Commentary: Pies and politics. Eating at the Frisco in Austin’s 1970s

On Sunday, the Frisco on Burnet Road closed. My family and I ate at this venerable Austin restaurant for the last time two days before it closed. Seems like every one of a certain age in Central Austin had the same idea. The wait was about an hour, with many customers having to stand by the cash register until host Darrell Webber guided them back to a table.

I didn’t grow up in Austin, but throughout the 1970s, my dad would regularly drive our blue Chevy Impala the 900 miles or so from eastern Colorado to Texas to see family here in Austin.

No visit to Austin was complete without a visit to the Frisco. All of us— the “Colorado Taylors” and the “Texas Taylors” — would sit together at one of those big booths on the north end of the restaurant and have a Famous Frisco burger—shredded lettuce, American cheese, sweet and tangy relish, Thousand Island dressing, all served on a toasted bun, wrapped in paper. Of course, there was always room for one of the homemade pies from the glass case up by the register. Just pick one: pecan, lemon meringue or buttermilk.

READ: After 65 years, the Frisco will close up shop on Burnet Road.

As a kid, I remember thinking the Night Hawk was a curious place: integrated, yet, segregated at the same time. The cooks in the kitchen were all black men. The tables were all bussed by young Hispanic men. The waitresses were all white women with big hair. When waitresses would “hon” everyone at the table, I felt like I was really in Texas — in more ways than one.

As soon as the orders were placed, my dad would start in on his own stories of the Night Hawk Frisco restaurant. In college, back in the 1940s, my dad used to drive an Austin city bus. He would always tell of his late-night routes up and down Congress Avenue when he would stop at the Night Hawk, just south of the river on Riverside Drive, and eat a burger. I never understood how he could keep the bus running on time or the bus riders waiting! But that was the story that was told, over and over every time we ate at the Night Hawk.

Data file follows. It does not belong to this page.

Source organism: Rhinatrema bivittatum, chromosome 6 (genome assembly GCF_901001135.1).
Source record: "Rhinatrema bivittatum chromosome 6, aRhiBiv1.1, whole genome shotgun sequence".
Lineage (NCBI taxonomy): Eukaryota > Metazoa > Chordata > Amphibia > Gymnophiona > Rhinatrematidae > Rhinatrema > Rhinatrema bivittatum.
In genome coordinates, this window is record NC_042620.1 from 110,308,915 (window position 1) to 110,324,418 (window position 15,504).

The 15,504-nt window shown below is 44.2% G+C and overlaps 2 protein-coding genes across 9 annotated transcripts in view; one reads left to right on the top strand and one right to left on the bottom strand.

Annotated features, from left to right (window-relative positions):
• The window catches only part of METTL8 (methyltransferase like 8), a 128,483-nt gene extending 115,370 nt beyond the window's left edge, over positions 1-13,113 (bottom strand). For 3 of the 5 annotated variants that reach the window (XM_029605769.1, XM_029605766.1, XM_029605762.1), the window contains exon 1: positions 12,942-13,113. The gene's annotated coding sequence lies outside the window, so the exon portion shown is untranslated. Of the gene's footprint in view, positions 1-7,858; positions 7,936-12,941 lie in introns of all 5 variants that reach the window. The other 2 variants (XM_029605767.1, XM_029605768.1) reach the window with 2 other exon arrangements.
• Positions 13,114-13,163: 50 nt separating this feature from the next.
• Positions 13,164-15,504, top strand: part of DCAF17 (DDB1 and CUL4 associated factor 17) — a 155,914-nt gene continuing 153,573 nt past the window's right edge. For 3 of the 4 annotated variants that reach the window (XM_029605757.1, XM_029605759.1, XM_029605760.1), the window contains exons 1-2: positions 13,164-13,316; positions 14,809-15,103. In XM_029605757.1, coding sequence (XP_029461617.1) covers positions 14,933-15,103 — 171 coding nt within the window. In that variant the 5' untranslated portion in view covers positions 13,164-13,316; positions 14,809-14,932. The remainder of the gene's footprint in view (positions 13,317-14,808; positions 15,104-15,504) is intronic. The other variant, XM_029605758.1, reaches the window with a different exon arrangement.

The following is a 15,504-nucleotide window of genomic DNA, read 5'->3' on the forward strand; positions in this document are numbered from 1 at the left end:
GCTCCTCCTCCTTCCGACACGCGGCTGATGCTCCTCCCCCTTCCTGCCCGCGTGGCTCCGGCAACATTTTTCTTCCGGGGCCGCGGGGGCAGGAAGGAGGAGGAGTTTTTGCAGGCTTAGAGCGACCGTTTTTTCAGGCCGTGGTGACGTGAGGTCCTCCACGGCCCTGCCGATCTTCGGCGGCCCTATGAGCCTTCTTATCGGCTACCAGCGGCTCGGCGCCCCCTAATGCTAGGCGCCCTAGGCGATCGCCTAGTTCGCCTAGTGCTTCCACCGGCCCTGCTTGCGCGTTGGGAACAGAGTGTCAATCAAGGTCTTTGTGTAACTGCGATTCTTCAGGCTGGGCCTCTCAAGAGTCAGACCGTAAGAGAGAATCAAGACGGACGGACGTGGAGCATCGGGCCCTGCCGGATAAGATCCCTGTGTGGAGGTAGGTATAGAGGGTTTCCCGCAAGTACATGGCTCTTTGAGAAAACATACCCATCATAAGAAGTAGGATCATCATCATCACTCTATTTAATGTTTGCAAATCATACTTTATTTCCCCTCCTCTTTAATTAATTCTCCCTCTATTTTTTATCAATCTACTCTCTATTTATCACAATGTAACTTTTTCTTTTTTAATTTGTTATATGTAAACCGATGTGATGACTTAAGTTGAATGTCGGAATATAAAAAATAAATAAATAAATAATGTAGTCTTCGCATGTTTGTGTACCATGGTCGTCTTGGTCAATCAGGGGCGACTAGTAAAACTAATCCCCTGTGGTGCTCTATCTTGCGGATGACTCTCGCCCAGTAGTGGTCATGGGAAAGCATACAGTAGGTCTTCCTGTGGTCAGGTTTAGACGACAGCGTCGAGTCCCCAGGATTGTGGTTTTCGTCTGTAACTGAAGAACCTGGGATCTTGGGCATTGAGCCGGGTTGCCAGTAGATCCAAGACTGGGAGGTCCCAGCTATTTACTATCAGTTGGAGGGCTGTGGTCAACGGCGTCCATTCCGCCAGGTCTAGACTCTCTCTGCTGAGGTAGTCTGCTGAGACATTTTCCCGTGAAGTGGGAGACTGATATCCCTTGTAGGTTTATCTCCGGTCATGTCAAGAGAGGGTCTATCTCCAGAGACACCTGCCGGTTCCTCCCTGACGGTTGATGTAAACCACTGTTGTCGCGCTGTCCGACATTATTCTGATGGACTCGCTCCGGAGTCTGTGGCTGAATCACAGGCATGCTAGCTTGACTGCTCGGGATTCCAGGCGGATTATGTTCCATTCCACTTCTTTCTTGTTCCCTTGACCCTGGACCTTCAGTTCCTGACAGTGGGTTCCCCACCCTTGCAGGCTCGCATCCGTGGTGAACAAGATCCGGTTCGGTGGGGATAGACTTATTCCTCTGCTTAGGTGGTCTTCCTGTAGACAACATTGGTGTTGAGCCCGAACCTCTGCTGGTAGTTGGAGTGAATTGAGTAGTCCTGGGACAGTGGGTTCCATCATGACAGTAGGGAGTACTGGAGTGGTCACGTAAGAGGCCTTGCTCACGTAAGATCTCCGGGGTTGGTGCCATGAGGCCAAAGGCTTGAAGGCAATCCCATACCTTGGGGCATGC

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Years later, in 1991, the Colorado Taylors had moved to Austin. My dad asked that we go back to the Night Hawk one last time. His brain tumor started to make itself known. Requests like these, often involving food, were honored with pleasure. Like always, he talked about those late-night bus routes along Congress and the quick burger stops. I remember the nice young Hispanic busboy who helped me hold my dad steady out of the restaurant and all the way back to the car. The Frisco was at its old location at Burnet and Koenig streets.

Anthropologists define nostalgia as a “yearning for what is now unattainable, simply because of the irreversibility of time.” To me, the closing of the Frisco means losing the place of my youth, vacations, my dad, my dad’s stories and “back in the day” Austin. By today’s standards, the 1970s employment division in the restaurant seems rather anachronistic, though it was Harry Akin, the founder of the Night Hawk, who first integrated restaurants in Austin.

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Others with history in Austin have their own reason why the closing of the Frisco is significant. We all have our own layers upon layers of stories about friends and family tightly woven together with memories of good food and Austin as it once was. The irreversibility of time is so painful, which is why the stories we tell ourselves endure.

To the Akin family: It was a good run — 65 years. We thank you.

Taylor is a consumer research consultant based in Austin.

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